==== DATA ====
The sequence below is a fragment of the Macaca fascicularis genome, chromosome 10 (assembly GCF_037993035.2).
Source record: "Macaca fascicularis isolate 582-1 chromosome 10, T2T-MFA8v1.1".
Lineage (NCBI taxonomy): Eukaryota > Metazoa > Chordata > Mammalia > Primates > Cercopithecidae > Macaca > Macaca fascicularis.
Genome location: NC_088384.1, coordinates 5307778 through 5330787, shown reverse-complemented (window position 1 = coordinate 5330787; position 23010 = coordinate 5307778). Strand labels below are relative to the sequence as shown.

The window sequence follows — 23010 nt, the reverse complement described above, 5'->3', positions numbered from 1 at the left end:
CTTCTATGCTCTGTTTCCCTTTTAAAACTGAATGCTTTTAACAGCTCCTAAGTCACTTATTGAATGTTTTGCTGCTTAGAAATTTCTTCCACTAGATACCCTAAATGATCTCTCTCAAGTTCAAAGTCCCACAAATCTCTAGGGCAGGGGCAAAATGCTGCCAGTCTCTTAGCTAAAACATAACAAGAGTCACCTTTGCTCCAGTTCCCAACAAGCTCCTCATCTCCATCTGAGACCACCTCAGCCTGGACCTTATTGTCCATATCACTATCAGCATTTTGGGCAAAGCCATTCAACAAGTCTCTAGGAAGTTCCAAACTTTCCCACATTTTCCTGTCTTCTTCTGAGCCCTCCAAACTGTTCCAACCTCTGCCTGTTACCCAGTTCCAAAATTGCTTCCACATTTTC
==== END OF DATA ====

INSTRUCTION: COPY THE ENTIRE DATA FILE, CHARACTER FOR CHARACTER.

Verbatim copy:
The sequence below is a fragment of the Macaca fascicularis genome, chromosome 10 (assembly GCF_037993035.2).
Source record: "Macaca fascicularis isolate 582-1 chromosome 10, T2T-MFA8v1.1".
Lineage (NCBI taxonomy): Eukaryota > Metazoa > Chordata > Mammalia > Primates > Cercopithecidae > Macaca > Macaca fascicularis.
Genome location: NC_088384.1, coordinates 5307778 through 5330787, shown reverse-complemented (window position 1 = coordinate 5330787; position 23010 = coordinate 5307778). Strand labels below are relative to the sequence as shown.

The window sequence follows — 23010 nt, the reverse complement described above, 5'->3', positions numbered from 1 at the left end:
CTTCTATGCTCTGTTTCCCTTTTAAAACTGAATGCTTTTAACAGCTCCTAAGTCACTTATTGAATGTTTTGCTGCTTAGAAATTTCTTCCACTAGATACCCTAAATGATCTCTCTCAAGTTCAAAGTCCCACAAATCTCTAGGGCAGGGGCAAAATGCTGCCAGTCTCTTAGCTAAAACATAACAAGAGTCACCTTTGCTCCAGTTCCCAACAAGCTCCTCATCTCCATCTGAGACCACCTCAGCCTGGACCTTATTGTCCATATCACTATCAGCATTTTGGGCAAAGCCATTCAACAAGTCTCTAGGAAGTTCCAAACTTTCCCACATTTTCCTGTCTTCTTCTGAGCCCTCCAAACTGTTCCAACCTCTGCCTGTTACCCAGTTCCAAAATTGCTTCCACATTTTC